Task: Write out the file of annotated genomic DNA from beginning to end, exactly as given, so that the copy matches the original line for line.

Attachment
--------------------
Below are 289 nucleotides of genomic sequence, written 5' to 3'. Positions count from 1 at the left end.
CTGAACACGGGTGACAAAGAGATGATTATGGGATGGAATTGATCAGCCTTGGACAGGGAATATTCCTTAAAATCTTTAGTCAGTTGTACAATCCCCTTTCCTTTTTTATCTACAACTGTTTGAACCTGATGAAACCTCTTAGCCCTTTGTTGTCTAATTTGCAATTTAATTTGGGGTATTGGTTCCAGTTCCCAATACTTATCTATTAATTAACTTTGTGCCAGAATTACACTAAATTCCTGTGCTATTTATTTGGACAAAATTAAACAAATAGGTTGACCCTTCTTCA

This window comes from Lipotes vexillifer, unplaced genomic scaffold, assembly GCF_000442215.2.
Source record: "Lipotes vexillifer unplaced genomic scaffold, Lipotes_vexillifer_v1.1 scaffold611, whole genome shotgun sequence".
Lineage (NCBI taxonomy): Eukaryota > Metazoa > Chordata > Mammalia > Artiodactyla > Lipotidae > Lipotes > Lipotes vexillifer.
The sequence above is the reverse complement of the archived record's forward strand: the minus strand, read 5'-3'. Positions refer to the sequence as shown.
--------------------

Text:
Below are 289 nucleotides of genomic sequence, written 5' to 3'. Positions count from 1 at the left end.
CTGAACACGGGTGACAAAGAGATGATTATGGGATGGAATTGATCAGCCTTGGACAGGGAATATTCCTTAAAATCTTTAGTCAGTTGTACAATCCCCTTTCCTTTTTTATCTACAACTGTTTGAACCTGATGAAACCTCTTAGCCCTTTGTTGTCTAATTTGCAATTTAATTTGGGGTATTGGTTCCAGTTCCCAATACTTATCTATTAATTAACTTTGTGCCAGAATTACACTAAATTCCTGTGCTATTTATTTGGACAAAATTAAACAAATAGGTTGACCCTTCTTCA

This window comes from Lipotes vexillifer, unplaced genomic scaffold, assembly GCF_000442215.2.
Source record: "Lipotes vexillifer unplaced genomic scaffold, Lipotes_vexillifer_v1.1 scaffold611, whole genome shotgun sequence".
Lineage (NCBI taxonomy): Eukaryota > Metazoa > Chordata > Mammalia > Artiodactyla > Lipotidae > Lipotes > Lipotes vexillifer.
The sequence above is the reverse complement of the archived record's forward strand: the minus strand, read 5'-3'. Positions refer to the sequence as shown.